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The growth or decline of jobs, often benchmarked by the unemployment rate, is the default measurement of economic wellbeing. However, income from jobs is another excellent way to assess economic change. The source of this data is the Quarterly Census of Employment and Wages from the Bureau of Labor Statistics, and accessed from the D4 data portal from the NC Department of Commerce.

The data visualization tool we created measures percentage change in taxable wages with 2000 as the benchmark year. Every subsequent year up to 2016 is measured as a percentage change from 2000. All years are in 2016 dollars.

The top graph summarizes the change for (from top to bottom) the six urban counties, the state average, the 14 suburban/regional city counties, and the 80 counties the Center defines as rural. In 2016, rural counties collectively were still six percent below the taxable wage level of 2000. However, the trend has improved from the 16 percent decline in 2011. This six percent decline is a total of $350.5 million.

Rural North Carolina is diverse. The bottom visualization is designed to select an individual county and compare its trend line against the average for its county classification. Therefore, if you select Richmond County you will see its trend as compared to the total of all rural counties. It is worth noting that some rural counties close to growing metro regions are doing well, counties such as Johnston and Franklin for example.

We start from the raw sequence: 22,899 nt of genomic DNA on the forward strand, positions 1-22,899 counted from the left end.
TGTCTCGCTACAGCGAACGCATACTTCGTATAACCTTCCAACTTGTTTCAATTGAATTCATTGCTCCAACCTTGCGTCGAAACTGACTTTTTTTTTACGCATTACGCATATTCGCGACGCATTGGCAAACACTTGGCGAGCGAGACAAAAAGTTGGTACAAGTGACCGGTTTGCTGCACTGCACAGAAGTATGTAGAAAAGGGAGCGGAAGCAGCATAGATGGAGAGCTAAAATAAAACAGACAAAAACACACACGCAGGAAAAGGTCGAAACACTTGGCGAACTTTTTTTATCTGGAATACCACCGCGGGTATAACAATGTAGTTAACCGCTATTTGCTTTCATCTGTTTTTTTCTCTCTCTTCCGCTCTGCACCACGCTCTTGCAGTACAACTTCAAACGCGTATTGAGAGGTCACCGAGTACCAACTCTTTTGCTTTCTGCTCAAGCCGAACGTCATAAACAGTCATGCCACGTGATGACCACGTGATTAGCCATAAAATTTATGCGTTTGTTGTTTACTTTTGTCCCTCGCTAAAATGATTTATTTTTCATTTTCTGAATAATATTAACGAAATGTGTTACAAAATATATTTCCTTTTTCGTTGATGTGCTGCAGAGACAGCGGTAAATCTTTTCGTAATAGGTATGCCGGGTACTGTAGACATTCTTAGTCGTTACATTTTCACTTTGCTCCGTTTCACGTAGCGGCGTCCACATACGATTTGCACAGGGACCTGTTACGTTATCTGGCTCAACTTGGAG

The geographic distribution of change in taxable wages since 2000 tells a story of the financial impact resulting from the decline in manufacturing. The western Piedmont counties of Wilkes, Caldwell, Rutherford, and others had a strong base of manufacturing jobs. This is also the case for Montgomery, Richmond, and Scotland counties.
 
The Charlotte and Triangle regions did well, as we have come to expect. It is interesting, however, to see the influence of retirement/second home destinations of most of the southwest mountains and the coast. Most interesting of all is the positive growth in the counties in the middle of the eastern region: Sampson, Duplin, Bladen, Wayne, Lenoir, and Wilson counties. 

Taxable wage levels are improving in rural counties, but if you look at the change from just before the Great Recession we see a very mixed picture. Thirty-three counties had positive wage growth between 2007 and 2016, but 47 rural counties had an aggregate decline of $289.7 million. Jobs alone are not an adequate measure for determining the long road to economic recovery. 

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